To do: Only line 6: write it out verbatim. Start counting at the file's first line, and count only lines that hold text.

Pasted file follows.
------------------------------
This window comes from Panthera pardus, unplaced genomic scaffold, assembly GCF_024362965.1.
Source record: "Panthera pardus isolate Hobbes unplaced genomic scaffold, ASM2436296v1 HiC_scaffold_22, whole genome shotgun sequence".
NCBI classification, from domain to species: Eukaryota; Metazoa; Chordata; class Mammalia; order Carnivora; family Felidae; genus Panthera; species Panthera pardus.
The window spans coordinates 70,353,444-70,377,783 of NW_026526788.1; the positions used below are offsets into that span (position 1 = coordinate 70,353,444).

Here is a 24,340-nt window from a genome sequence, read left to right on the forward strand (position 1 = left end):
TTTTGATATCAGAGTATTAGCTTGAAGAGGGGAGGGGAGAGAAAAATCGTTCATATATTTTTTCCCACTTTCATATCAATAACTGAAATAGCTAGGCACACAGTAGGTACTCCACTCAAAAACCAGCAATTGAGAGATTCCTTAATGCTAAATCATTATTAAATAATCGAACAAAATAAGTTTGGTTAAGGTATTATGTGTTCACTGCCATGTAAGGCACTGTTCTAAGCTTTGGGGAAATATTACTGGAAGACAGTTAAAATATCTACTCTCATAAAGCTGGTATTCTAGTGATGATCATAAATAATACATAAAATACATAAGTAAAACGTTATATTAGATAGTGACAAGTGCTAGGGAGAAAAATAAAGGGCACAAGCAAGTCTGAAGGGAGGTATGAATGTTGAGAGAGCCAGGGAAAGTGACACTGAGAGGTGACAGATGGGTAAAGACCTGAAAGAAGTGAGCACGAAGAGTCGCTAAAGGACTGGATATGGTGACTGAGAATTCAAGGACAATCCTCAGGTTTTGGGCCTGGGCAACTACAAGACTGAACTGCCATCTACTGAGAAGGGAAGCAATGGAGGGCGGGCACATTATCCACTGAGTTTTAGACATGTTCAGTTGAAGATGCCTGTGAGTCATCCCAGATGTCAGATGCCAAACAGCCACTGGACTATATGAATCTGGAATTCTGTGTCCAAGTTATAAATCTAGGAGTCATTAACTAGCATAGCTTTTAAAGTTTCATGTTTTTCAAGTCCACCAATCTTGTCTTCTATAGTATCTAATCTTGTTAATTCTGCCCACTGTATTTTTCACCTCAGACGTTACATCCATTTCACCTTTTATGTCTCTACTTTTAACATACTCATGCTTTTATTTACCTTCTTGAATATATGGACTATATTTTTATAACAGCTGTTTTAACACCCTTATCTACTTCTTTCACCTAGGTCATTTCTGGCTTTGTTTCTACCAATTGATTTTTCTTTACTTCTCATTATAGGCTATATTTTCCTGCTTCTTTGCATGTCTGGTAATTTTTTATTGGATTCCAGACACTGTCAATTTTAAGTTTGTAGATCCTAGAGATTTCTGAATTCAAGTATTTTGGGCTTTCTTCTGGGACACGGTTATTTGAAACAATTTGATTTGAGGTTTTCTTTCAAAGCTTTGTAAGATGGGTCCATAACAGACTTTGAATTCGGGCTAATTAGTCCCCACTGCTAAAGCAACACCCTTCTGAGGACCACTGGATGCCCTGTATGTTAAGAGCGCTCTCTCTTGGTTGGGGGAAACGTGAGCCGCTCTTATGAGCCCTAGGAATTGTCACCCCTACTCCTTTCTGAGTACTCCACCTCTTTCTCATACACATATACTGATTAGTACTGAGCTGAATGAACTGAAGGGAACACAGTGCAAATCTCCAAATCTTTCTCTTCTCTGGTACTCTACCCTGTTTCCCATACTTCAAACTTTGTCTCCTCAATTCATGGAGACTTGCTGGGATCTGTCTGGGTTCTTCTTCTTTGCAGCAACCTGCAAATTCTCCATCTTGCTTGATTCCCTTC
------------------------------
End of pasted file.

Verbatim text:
TTTTGATATCAGAGTATTAGCTTGAAGAGGGGAGGGGAGAGAAAAATCGTTCATATATTTTTTCCCACTTTCATATCAATAACTGAAATAGCTAGGCACACAGTAGGTACTCCACTCAAAAACCAGCAATTGAGAGATTCCTTAATGCTAAATCATTATTAAATAATCGAACAAAATAAGTTTGGTTAAGGTATTATGTGTTCACTGCCATGTAAGGCACTGTTCTAAGCTTTGGGGAAATATTACTGGAAGACAGTTAAAATATCTACTCTCATAAAGCTGGTATTCTAGTGATGATCATAAATAATACATAAAATACATAAGTAAAACGTTATATTAGATAGTGACAAGTGCTAGGGAGAAAAATAAAGGGCACAAGCAAGTCTGAAGGGAGGTATGAATGTTGAGAGAGCCAGGGAAAGTGACACTGAGAGGTGACAGATGGGTAAAGACCTGAAAGAAGTGAGCACGAAGAGTCGCTAAAGGACTGGATATGGTGACTGAGAATTCAAGGACAATCCTCAGGTTTTGGGCCTGGGCAACTACAAGACTGAACTGCCATCTACTGAGAAGGGAAGCAATGGAGGGCGGGCACATTATCCACTGAGTTTTAGACATGTTCAGTTGAAGATGCCTGTGAGTCATCCCAGATGTCAGATGCCAAACAGCCACTGGACTATATGAATCTGGAATTCTGTGTCCAAGTTATAAATCTAGGAGTCATTAACTAGCATAGCTTTTAAAGTTTCATGTTTTTCAAGTCCACCAATCTTGTCTTCTATAGTATCTAATCTTGTTAATTCTGCCCACTGTATTTTTCACCTCAGACGTTACATCCATTTCACCTTTTATGTCTCTACTTTTAACATACTCATGCTTTTATTTACCTTCTTGAATATATGGACTATATTTTTATAACAGCTGTTTTAACACCCTTATCTACTTCTTTCACCTAGGTCATTTCTGGCTTTGTTTCTACCAATTGATTTTTCTTTACTTCTCATTATAGGCTATATTTTCCTGCTTCTTTGCATGTCTGGTAATTTTTTATTGGATTCCAGACACTGTCAATTTTAAGTTTGTAGATCCTAGAGATTTCTGAATTCAAGTATTTTGGGCTTTCTTCTGGGACACGGTTATTTGAAACAATTTGATTTGAGGTTTTCTTTCAAAGCTTTGTAAGATGGGTCCATAACAGACTTTGAATTCGGGCTAATTAGTCCCCACTGCTAAAGCAACACCCTTCTGAGGACCACTGGATGCCCTGTATGTTAAGAGCGCTCTCTCTTGGTTGGGGGAAACGTGAGCCGCTCTTATGAGCCCTAGGAATTGTCACCCCTACTCCTTTCTGAGTACTCCACCTCTTTCTCATACACATATACTGATTAGTACTGAGCTGAATGAACTGAAGGGAACACAGTGCAAATCTCCAAATCTTTCTCTTCTCTGGTACTCTACCCTGTTTCCCATACTTCAAACTTTGTCTCCTCAATTCATGGAGACTTGCTGGGATCTGTCTGGGTTCTTCTTCTTTGCAGCAACCTGCAAATTCTCCATCTTGCTTGATTCCCTTC